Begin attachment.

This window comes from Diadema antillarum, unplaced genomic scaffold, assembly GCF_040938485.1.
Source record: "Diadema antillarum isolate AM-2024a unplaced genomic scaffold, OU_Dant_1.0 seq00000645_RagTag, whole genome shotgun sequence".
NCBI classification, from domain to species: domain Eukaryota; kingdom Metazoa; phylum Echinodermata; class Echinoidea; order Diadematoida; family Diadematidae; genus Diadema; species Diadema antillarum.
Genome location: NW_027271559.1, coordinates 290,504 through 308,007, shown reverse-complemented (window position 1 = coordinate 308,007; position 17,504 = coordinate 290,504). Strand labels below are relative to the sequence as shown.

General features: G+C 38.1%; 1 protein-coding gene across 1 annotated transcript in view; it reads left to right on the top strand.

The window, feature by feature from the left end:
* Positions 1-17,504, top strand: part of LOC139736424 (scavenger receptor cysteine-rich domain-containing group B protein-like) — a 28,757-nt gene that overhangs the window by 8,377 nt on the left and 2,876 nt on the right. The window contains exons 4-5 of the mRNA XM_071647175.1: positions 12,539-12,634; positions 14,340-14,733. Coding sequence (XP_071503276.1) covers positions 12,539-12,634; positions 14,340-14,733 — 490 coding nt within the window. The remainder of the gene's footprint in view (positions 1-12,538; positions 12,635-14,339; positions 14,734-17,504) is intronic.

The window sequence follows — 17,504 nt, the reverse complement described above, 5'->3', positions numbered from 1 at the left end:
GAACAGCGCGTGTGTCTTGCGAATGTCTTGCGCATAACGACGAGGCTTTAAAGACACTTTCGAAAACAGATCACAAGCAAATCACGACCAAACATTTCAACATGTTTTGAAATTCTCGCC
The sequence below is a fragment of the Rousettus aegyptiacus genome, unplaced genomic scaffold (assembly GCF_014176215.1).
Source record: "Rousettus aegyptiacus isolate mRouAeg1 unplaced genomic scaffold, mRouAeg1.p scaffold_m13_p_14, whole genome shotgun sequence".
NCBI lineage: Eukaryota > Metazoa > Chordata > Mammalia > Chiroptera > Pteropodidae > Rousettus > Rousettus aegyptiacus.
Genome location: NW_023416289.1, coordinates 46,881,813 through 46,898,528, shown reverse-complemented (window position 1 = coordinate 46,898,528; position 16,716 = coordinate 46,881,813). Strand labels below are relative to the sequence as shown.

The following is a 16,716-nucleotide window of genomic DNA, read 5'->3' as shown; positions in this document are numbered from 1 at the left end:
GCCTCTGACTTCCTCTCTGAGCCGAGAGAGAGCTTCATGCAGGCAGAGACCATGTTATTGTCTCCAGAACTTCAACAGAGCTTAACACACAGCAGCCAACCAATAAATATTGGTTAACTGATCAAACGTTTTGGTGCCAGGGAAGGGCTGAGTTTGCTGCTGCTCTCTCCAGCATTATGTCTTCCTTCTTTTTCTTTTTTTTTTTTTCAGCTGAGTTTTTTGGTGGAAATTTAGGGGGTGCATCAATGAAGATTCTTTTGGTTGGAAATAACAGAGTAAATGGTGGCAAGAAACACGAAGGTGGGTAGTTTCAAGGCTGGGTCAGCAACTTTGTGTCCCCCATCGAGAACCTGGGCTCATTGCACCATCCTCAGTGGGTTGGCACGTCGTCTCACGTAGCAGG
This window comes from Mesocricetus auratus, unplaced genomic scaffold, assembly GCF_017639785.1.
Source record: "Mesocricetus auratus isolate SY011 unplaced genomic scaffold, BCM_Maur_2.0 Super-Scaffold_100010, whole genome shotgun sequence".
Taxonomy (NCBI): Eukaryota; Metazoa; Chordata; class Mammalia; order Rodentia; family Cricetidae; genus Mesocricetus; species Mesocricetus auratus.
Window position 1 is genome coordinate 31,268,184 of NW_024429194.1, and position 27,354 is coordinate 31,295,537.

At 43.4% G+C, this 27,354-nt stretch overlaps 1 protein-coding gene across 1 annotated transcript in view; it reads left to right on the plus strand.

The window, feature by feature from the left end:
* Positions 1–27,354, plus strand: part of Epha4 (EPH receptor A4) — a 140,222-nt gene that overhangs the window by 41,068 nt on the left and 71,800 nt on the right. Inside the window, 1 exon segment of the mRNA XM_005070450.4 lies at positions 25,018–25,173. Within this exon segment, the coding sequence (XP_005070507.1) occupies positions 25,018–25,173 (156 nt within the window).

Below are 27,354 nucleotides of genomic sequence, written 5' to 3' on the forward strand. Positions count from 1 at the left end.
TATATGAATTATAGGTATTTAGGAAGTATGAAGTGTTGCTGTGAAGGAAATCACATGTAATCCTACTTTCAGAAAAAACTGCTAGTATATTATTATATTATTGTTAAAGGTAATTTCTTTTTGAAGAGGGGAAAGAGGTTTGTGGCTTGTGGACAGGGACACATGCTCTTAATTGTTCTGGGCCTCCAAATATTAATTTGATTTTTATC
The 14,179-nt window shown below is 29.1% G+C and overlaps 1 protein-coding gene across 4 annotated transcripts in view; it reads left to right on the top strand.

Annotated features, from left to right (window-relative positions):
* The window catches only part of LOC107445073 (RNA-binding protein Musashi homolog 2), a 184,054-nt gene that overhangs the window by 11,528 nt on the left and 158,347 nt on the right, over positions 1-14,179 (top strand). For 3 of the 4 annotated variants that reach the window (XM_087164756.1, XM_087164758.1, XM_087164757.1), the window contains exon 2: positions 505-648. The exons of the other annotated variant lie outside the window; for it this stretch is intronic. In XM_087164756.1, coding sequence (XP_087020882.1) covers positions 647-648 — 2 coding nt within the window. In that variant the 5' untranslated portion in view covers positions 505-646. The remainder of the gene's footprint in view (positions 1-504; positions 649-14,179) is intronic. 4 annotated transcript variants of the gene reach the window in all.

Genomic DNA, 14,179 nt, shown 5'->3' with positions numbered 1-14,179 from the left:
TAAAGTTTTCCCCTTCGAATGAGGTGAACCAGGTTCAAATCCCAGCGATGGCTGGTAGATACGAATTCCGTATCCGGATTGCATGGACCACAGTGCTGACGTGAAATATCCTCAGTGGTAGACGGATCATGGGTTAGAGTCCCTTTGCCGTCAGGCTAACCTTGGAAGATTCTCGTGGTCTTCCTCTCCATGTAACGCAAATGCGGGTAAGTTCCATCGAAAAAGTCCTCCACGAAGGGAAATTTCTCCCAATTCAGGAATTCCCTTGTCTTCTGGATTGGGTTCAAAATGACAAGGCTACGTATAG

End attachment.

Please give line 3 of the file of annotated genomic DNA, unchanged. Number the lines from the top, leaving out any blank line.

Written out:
NCBI classification, from domain to species: domain Eukaryota; kingdom Metazoa; phylum Echinodermata; class Echinoidea; order Diadematoida; family Diadematidae; genus Diadema; species Diadema antillarum.